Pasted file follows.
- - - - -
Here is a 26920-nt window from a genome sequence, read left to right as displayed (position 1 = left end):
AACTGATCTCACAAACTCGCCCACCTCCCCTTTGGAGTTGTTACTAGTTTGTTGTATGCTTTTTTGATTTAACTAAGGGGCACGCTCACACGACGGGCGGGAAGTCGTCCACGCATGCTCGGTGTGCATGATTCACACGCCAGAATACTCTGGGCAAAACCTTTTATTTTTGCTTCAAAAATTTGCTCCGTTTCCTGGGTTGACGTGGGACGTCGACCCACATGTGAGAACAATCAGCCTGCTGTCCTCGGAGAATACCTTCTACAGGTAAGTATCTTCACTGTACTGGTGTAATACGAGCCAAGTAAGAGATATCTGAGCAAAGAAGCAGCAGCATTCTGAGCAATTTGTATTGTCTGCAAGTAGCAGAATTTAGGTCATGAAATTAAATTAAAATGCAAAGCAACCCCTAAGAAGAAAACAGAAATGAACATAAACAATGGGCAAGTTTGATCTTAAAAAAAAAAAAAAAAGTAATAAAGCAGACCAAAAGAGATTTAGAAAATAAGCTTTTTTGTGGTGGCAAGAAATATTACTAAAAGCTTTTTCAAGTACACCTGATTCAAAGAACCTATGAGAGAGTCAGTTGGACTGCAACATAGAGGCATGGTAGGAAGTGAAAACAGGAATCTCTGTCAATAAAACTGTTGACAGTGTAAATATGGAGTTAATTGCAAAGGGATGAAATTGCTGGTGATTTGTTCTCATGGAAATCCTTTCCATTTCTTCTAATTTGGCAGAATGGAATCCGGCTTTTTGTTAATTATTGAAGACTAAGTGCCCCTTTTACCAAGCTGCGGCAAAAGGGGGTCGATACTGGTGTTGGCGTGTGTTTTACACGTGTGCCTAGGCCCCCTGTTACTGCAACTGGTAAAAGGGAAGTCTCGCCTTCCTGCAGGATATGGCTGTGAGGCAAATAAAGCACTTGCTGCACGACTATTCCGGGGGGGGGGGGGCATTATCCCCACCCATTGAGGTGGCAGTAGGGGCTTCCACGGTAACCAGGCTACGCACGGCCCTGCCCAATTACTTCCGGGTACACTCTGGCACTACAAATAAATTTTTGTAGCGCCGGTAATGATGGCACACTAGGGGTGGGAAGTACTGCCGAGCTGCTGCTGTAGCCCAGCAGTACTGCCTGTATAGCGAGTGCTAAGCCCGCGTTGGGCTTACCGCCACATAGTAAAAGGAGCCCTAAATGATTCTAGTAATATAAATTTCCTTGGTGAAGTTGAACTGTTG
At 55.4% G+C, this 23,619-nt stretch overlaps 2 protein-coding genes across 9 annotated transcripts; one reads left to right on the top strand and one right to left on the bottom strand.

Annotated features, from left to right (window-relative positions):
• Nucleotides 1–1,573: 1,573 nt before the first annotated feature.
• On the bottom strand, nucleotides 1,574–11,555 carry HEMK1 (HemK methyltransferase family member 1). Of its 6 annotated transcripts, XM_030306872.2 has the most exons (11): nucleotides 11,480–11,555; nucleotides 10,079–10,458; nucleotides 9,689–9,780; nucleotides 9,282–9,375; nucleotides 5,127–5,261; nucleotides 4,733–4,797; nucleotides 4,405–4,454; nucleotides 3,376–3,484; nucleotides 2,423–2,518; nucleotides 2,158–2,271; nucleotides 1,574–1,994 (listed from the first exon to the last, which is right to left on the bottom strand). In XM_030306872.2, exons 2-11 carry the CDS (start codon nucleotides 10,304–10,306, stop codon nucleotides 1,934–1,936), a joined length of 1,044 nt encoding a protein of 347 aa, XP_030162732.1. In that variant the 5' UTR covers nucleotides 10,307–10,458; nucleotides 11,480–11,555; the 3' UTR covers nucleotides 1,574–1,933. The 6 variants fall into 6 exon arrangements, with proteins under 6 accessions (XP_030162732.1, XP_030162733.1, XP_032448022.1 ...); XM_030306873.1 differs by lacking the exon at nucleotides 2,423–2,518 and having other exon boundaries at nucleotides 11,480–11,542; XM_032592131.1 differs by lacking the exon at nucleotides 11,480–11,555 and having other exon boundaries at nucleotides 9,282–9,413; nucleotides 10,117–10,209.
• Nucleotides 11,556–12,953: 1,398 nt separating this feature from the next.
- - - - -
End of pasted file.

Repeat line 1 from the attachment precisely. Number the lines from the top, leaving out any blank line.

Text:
Here is a 26920-nt window from a genome sequence, read left to right as displayed (position 1 = left end):